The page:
What is the smallest number of answers you need to reveal in order to work out the missing headers?

What is the lowest number which always leaves a remainder of 1 when divided by each of the numbers from 2 to 10?

This article for teachers looks at how teachers can use problems from the NRICH site to help them teach division.

Watch our videos of multiplication methods that you may not have met before. Can you make sense of them?

Number problems at primary level that may require resilience.

What is the largest number you can make using the three digits 2, 3 and 4 in any way you like, using any operations you like? You can only use each digit once.

Use your logical reasoning to work out how many cows and how many sheep there are in each field.

Does this 'trick' for calculating multiples of 11 always work? Why or why not?

If you take a three by three square on a 1-10 addition square and multiply the diagonally opposite numbers together, what is the difference between these products. Why?

Can you find different ways of creating paths using these paving slabs?

Here is a picnic that Petros and Michael are going to share equally. Can you tell us what each of them will have?

When I type a sequence of letters my calculator gives the product of all the numbers in the corresponding memories. What numbers should I store so that when I type 'ONE' it returns 1, and when I type. . . .

In November, Liz was interviewed for an article on a parents' website about learning times tables. Read the article here.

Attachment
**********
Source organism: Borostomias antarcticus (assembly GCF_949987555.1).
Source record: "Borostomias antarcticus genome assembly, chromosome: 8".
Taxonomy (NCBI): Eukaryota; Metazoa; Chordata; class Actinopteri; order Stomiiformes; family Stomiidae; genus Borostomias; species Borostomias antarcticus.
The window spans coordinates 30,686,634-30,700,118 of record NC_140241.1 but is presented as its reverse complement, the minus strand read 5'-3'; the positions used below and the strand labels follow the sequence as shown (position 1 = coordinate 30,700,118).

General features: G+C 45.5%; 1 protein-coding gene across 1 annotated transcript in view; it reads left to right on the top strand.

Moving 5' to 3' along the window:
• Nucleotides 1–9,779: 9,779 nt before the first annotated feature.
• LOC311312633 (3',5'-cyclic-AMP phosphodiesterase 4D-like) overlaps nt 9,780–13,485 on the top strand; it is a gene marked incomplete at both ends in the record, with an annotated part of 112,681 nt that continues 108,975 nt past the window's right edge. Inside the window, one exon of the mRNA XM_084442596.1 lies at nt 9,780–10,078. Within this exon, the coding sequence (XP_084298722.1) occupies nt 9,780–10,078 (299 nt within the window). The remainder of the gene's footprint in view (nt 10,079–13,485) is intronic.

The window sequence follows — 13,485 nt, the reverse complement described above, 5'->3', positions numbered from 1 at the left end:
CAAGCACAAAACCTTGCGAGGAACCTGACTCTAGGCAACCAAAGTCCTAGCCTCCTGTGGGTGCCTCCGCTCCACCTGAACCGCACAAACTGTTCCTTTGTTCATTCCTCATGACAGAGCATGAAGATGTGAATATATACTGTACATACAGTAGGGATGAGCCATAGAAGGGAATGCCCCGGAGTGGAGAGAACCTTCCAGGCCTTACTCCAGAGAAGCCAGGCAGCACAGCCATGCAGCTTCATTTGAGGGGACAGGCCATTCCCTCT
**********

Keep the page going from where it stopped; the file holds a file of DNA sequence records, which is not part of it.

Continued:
When the number x 1 x x x is multiplied by 417 this gives the answer 9 x x x 0 5 7. Find the missing digits, each of which is represented by an "x" .

This Sudoku requires you to do some working backwards before working forwards.

This Sudoku puzzle can be solved with the help of small clue-numbers on the border lines between pairs of neighbouring squares of the grid.

Look at what happens when you take a number, square it and subtract your answer. What kind of number do you get? Can you prove it?

After training hard, these two children have improved their results. Can you work out the length or height of their first jumps?

This task offers an opportunity to explore all sorts of number relationships, but particularly multiplication.

The value of the circle changes in each of the following problems. Can you discover its value in each problem?

Look on the back of any modern book and you will find an ISBN code. Take this code and calculate this sum in the way shown. Can you see what the answers always have in common?

Each clue in this Sudoku is the product of the two numbers in adjacent cells.

Take the number 6 469 693 230 and divide it by the first ten prime numbers and you'll find the most beautiful, most magic of all numbers. What is it?

This jar used to hold perfumed oil. It contained enough oil to fill granid silver bottles. Each bottle held enough to fill ozvik golden goblets and each goblet held enough to fill vaswik crystal. . . .

This task combines spatial awareness with addition and multiplication.

Find the smallest whole number which, when mutiplied by 7, gives a product consisting entirely of ones.